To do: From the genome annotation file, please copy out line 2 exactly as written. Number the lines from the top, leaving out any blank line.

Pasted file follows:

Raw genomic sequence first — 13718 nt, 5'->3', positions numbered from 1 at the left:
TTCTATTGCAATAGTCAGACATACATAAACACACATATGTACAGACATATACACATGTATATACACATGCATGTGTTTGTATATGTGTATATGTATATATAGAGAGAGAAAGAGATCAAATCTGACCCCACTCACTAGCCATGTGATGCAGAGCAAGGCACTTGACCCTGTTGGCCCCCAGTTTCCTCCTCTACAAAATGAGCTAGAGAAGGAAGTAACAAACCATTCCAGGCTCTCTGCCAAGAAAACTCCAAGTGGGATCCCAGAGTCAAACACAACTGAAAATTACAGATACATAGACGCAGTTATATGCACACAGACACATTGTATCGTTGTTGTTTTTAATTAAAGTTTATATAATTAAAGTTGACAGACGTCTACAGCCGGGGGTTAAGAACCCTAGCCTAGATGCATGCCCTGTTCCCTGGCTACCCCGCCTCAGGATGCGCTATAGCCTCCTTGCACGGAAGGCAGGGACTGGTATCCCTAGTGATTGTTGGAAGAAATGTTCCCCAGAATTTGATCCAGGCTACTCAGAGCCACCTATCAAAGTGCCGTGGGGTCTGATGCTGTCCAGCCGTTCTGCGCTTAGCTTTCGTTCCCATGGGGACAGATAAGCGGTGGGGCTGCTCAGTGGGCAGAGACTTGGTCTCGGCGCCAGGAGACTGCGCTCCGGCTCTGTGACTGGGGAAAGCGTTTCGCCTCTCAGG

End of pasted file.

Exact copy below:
TTCTATTGCAATAGTCAGACATACATAAACACACATATGTACAGACATATACACATGTATATACACATGCATGTGTTTGTATATGTGTATATGTATATATAGAGAGAGAAAGAGATCAAATCTGACCCCACTCACTAGCCATGTGATGCAGAGCAAGGCACTTGACCCTGTTGGCCCCCAGTTTCCTCCTCTACAAAATGAGCTAGAGAAGGAAGTAACAAACCATTCCAGGCTCTCTGCCAAGAAAACTCCAAGTGGGATCCCAGAGTCAAACACAACTGAAAATTACAGATACATAGACGCAGTTATATGCACACAGACACATTGTATCGTTGTTGTTTTTAATTAAAGTTTATATAATTAAAGTTGACAGACGTCTACAGCCGGGGGTTAAGAACCCTAGCCTAGATGCATGCCCTGTTCCCTGGCTACCCCGCCTCAGGATGCGCTATAGCCTCCTTGCACGGAAGGCAGGGACTGGTATCCCTAGTGATTGTTGGAAGAAATGTTCCCCAGAATTTGATCCAGGCTACTCAGAGCCACCTATCAAAGTGCCGTGGGGTCTGATGCTGTCCAGCCGTTCTGCGCTTAGCTTTCGTTCCCATGGGGACAGATAAGCGGTGGGGCTGCTCAGTGGGCAGAGACTTGGTCTCGGCGCCAGGAGACTGCGCTCCGGCTCTGTGACTGGGGAAAGCGTTTCGCCTCTCAGG